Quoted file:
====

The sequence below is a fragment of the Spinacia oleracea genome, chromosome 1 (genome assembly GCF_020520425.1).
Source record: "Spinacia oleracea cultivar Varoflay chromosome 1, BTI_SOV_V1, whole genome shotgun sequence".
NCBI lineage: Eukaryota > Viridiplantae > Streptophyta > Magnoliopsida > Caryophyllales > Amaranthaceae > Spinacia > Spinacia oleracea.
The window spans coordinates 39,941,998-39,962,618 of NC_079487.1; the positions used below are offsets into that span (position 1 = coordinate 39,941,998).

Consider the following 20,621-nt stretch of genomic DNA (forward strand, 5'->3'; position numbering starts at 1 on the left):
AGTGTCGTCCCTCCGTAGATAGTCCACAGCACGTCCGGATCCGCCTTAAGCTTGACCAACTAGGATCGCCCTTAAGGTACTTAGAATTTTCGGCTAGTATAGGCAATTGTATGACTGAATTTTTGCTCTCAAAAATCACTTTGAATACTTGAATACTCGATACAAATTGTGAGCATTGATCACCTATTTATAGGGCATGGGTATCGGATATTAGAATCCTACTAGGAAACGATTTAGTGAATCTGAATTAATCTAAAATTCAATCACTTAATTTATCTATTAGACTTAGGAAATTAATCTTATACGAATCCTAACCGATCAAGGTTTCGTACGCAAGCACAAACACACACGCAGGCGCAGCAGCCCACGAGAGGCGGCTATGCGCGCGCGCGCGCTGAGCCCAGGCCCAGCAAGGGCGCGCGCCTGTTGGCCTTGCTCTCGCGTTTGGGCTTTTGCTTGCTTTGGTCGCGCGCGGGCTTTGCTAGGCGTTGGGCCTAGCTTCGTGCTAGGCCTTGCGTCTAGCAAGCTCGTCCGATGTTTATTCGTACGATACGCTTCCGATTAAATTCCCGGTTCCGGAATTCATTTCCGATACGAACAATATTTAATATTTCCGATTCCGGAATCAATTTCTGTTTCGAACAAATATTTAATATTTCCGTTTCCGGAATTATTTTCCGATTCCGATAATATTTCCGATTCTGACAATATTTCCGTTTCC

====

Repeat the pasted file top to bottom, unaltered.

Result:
The sequence below is a fragment of the Spinacia oleracea genome, chromosome 1 (genome assembly GCF_020520425.1).
Source record: "Spinacia oleracea cultivar Varoflay chromosome 1, BTI_SOV_V1, whole genome shotgun sequence".
NCBI lineage: Eukaryota > Viridiplantae > Streptophyta > Magnoliopsida > Caryophyllales > Amaranthaceae > Spinacia > Spinacia oleracea.
The window spans coordinates 39,941,998-39,962,618 of NC_079487.1; the positions used below are offsets into that span (position 1 = coordinate 39,941,998).

Consider the following 20,621-nt stretch of genomic DNA (forward strand, 5'->3'; position numbering starts at 1 on the left):
AGTGTCGTCCCTCCGTAGATAGTCCACAGCACGTCCGGATCCGCCTTAAGCTTGACCAACTAGGATCGCCCTTAAGGTACTTAGAATTTTCGGCTAGTATAGGCAATTGTATGACTGAATTTTTGCTCTCAAAAATCACTTTGAATACTTGAATACTCGATACAAATTGTGAGCATTGATCACCTATTTATAGGGCATGGGTATCGGATATTAGAATCCTACTAGGAAACGATTTAGTGAATCTGAATTAATCTAAAATTCAATCACTTAATTTATCTATTAGACTTAGGAAATTAATCTTATACGAATCCTAACCGATCAAGGTTTCGTACGCAAGCACAAACACACACGCAGGCGCAGCAGCCCACGAGAGGCGGCTATGCGCGCGCGCGCGCTGAGCCCAGGCCCAGCAAGGGCGCGCGCCTGTTGGCCTTGCTCTCGCGTTTGGGCTTTTGCTTGCTTTGGTCGCGCGCGGGCTTTGCTAGGCGTTGGGCCTAGCTTCGTGCTAGGCCTTGCGTCTAGCAAGCTCGTCCGATGTTTATTCGTACGATACGCTTCCGATTAAATTCCCGGTTCCGGAATTCATTTCCGATACGAACAATATTTAATATTTCCGATTCCGGAATCAATTTCTGTTTCGAACAAATATTTAATATTTCCGTTTCCGGAATTATTTTCCGATTCCGATAATATTTCCGATTCTGACAATATTTCCGTTTCC